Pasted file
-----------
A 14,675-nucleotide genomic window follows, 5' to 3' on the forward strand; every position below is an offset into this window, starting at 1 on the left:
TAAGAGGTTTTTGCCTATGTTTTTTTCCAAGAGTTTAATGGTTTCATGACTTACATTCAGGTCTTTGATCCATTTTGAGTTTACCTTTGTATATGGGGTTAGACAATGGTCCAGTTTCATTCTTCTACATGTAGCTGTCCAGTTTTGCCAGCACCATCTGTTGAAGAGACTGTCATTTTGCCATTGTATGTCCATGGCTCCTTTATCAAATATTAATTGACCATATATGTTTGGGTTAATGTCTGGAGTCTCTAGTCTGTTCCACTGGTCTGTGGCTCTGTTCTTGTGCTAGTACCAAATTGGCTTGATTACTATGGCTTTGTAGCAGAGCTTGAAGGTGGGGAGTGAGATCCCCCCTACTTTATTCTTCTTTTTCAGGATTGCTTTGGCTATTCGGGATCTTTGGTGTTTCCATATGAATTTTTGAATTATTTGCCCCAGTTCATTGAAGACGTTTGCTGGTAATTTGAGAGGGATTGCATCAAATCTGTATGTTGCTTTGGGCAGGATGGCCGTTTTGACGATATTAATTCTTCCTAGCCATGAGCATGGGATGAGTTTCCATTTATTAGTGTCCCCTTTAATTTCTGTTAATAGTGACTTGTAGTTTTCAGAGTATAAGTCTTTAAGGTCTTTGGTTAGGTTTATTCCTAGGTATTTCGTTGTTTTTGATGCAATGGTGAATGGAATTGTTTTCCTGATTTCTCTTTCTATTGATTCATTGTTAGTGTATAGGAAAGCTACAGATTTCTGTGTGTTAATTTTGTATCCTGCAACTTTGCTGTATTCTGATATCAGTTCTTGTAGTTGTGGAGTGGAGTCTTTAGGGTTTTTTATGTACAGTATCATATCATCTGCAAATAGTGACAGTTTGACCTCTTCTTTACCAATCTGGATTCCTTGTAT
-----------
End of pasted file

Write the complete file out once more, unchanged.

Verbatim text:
A 14,675-nucleotide genomic window follows, 5' to 3' on the forward strand; every position below is an offset into this window, starting at 1 on the left:
TAAGAGGTTTTTGCCTATGTTTTTTTCCAAGAGTTTAATGGTTTCATGACTTACATTCAGGTCTTTGATCCATTTTGAGTTTACCTTTGTATATGGGGTTAGACAATGGTCCAGTTTCATTCTTCTACATGTAGCTGTCCAGTTTTGCCAGCACCATCTGTTGAAGAGACTGTCATTTTGCCATTGTATGTCCATGGCTCCTTTATCAAATATTAATTGACCATATATGTTTGGGTTAATGTCTGGAGTCTCTAGTCTGTTCCACTGGTCTGTGGCTCTGTTCTTGTGCTAGTACCAAATTGGCTTGATTACTATGGCTTTGTAGCAGAGCTTGAAGGTGGGGAGTGAGATCCCCCCTACTTTATTCTTCTTTTTCAGGATTGCTTTGGCTATTCGGGATCTTTGGTGTTTCCATATGAATTTTTGAATTATTTGCCCCAGTTCATTGAAGACGTTTGCTGGTAATTTGAGAGGGATTGCATCAAATCTGTATGTTGCTTTGGGCAGGATGGCCGTTTTGACGATATTAATTCTTCCTAGCCATGAGCATGGGATGAGTTTCCATTTATTAGTGTCCCCTTTAATTTCTGTTAATAGTGACTTGTAGTTTTCAGAGTATAAGTCTTTAAGGTCTTTGGTTAGGTTTATTCCTAGGTATTTCGTTGTTTTTGATGCAATGGTGAATGGAATTGTTTTCCTGATTTCTCTTTCTATTGATTCATTGTTAGTGTATAGGAAAGCTACAGATTTCTGTGTGTTAATTTTGTATCCTGCAACTTTGCTGTATTCTGATATCAGTTCTTGTAGTTGTGGAGTGGAGTCTTTAGGGTTTTTTATGTACAGTATCATATCATCTGCAAATAGTGACAGTTTGACCTCTTCTTTACCAATCTGGATTCCTTGTAT